James Spithill’s Oracle team provides a lesson to the fleet in coming back from behind in the penultimate day

Once you’ve got used to the speeds that these boats travel at and the amount of spray they can kick up as their bows go down at the weather mark bear away, the next thing to strike you is how difficult it is for the worlds best sailors to haul themselves back after a bad start. Slipping back in the fleet is easy and takes just a few seconds, ask Dean Barker who after one cheeky little duck behind the stern of another boat went from first to fourth in less time than it has taken to write this sentence. From there it’s a long way back to the front and few make it.

But there is one team that seem to be able to extract themselves from the pack time after time. James Spithill and his crew appear to be masters of this at the moment. Today, while he won the second race by an embarrassing margin in the 30 minute race, it was the first fleet race of the day that was the mist impressive.

Getting to the first mark ahead is crucial and as we’ve seen time and again, just a few metres is often sufficient to keep a team’s nose ahead before converting it into a decent lead by the bottom of the run. Getting a penalty for jumping the gun is quite the opposite and yet after Spithill did just that he still managed to haul his way back into second by the end of the race.

His day had started well too when he beat Dean Barker in the semi finals of the match racing. Yet again he had come from behind to win. Tomorrow (Sunday) will see him go head to head with his boss, Russell Coutts.

Here’s a summary of today’s action.


Oracle Coutts vs Artemis White, Hutchinson

Coutts grabbed the upper hand in the pre-start match racing and held a slim advantage to the first mark where he was able to sail straight for the shore. Hutchinson was forced to gybe set at the mark and the gap between the two started to grow.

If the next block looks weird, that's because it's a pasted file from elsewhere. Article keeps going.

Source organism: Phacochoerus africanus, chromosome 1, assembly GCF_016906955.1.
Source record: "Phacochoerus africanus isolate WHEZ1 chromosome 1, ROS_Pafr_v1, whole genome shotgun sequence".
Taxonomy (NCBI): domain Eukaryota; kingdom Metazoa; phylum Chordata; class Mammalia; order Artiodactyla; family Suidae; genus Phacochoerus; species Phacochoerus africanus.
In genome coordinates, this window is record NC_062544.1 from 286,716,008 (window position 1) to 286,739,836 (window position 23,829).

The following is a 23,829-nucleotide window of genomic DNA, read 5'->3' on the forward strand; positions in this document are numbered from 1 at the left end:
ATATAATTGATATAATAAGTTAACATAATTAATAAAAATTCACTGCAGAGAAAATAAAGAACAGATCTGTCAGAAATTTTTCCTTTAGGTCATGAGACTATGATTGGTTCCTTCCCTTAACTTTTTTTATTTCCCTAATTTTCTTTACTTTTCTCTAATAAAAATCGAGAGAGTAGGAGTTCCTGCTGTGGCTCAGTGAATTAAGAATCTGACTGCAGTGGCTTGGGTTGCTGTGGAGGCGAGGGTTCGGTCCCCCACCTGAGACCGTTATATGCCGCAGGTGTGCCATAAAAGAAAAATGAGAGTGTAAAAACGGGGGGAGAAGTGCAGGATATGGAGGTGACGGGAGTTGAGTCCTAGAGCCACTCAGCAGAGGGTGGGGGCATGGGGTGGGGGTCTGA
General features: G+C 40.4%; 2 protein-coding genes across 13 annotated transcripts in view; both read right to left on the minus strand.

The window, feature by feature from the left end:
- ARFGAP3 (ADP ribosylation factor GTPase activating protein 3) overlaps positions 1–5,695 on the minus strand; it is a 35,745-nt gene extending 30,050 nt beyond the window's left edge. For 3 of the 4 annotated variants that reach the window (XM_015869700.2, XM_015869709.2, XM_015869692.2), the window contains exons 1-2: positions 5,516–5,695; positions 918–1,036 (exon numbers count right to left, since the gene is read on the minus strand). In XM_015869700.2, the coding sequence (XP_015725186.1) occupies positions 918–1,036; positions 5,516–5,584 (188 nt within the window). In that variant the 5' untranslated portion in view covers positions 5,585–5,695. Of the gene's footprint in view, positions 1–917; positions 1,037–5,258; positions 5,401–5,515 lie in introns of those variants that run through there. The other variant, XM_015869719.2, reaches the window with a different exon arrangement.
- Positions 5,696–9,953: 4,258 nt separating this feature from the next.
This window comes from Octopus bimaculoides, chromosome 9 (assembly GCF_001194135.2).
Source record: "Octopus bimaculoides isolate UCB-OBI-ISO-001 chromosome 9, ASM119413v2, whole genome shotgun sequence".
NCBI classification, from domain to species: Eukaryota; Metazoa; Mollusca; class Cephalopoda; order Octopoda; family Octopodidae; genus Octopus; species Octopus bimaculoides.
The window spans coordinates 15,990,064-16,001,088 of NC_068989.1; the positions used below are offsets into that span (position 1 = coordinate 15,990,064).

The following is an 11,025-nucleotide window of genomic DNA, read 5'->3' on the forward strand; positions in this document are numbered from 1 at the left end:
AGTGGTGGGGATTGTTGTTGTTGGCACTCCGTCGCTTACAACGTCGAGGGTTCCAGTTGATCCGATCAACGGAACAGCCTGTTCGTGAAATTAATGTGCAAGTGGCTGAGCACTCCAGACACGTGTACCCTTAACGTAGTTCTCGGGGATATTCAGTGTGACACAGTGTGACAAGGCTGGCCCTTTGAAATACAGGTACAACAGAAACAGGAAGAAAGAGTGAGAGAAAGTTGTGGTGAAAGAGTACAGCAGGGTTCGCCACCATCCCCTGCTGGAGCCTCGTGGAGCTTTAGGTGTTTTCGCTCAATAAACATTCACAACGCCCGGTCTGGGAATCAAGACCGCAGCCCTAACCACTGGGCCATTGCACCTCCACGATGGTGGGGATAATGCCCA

But as we’ve seen so many times during this event, the beat up along the shoreline can often mix things up. Coutts preferred the right and was protecting it as Hutchinson closed the gap and put pressure on Coutts.
By the windward mark Hutchinson had closed the gap, but being on your opponent’s tail is rarely enough at the start of the final downwind leg as Coutts demonstrated, winning the match and proceeding to Sunday’s final.

Oracle Spithill v ETNZ, Barker

Barker hit the leeward end of the start line at speed and got to hold his lane through to the shore. Spithill was forced to gybe away. By the bottom mark Barker had stretched out an 80m lead, a time difference of 9 seconds as the pair rounded opposite leeward marks.
Barker and his team sailed a perfect beat, working the shifts and defending their position as they worked themselves up to the windward marks. But at the top of the course the battle tightened up as Spithill took the lead in the last few boat lengths.
From there Spithill held the advantage to the finish to secure an all Oracle final tomorrow in the match racing.


Barker on ETNZ got to mark 1 first and gained the early advantage into the shore, but with the streaky gusts starting to roll in through the bay others were looking threatening out to sea.

At the bottom gate ETNZ led, Artemis White was second, Energy Team in third. The French turned out to be the boat to watch as they split from the leading pair and headed in towards the shore for the first beat.

Another scramble up to the windward gate saw Barker maintain the lead with Energy close on his tail. Behind them, Spithill had pulled himself up into third despite a penalty on the start line.

Coming into the bottom gate Spithill had closed the gap considerably and took the route to the shore while Barker headed out to sea. The needle match between these two was a familiar one, but as they fought with each other it was Energy Team that had worked the beat more effectively and rounded the final weather mark in the lead.

A slow tack by Barker then allowed Spithill through. From there nothing changed to the finish other than the margin by which the French team won.


Fired up Yann Guichard’s Energy Team nailed the second start and hit the first mark in the lead. But in a change to what had become the norm for the first downwind leg the lead boat was overtaken, this time by Spithill.

With clear air and a leeward gate traffic jam behind him, Spithill and his crew smoked off the front of the fleet to stretch out a lead of several hundred metres, the largest we’ve seen all week.

By the final mark the closest competitions was Nathan Outteridge’s Team Korea who rounded the final windward mark more than a minute behind.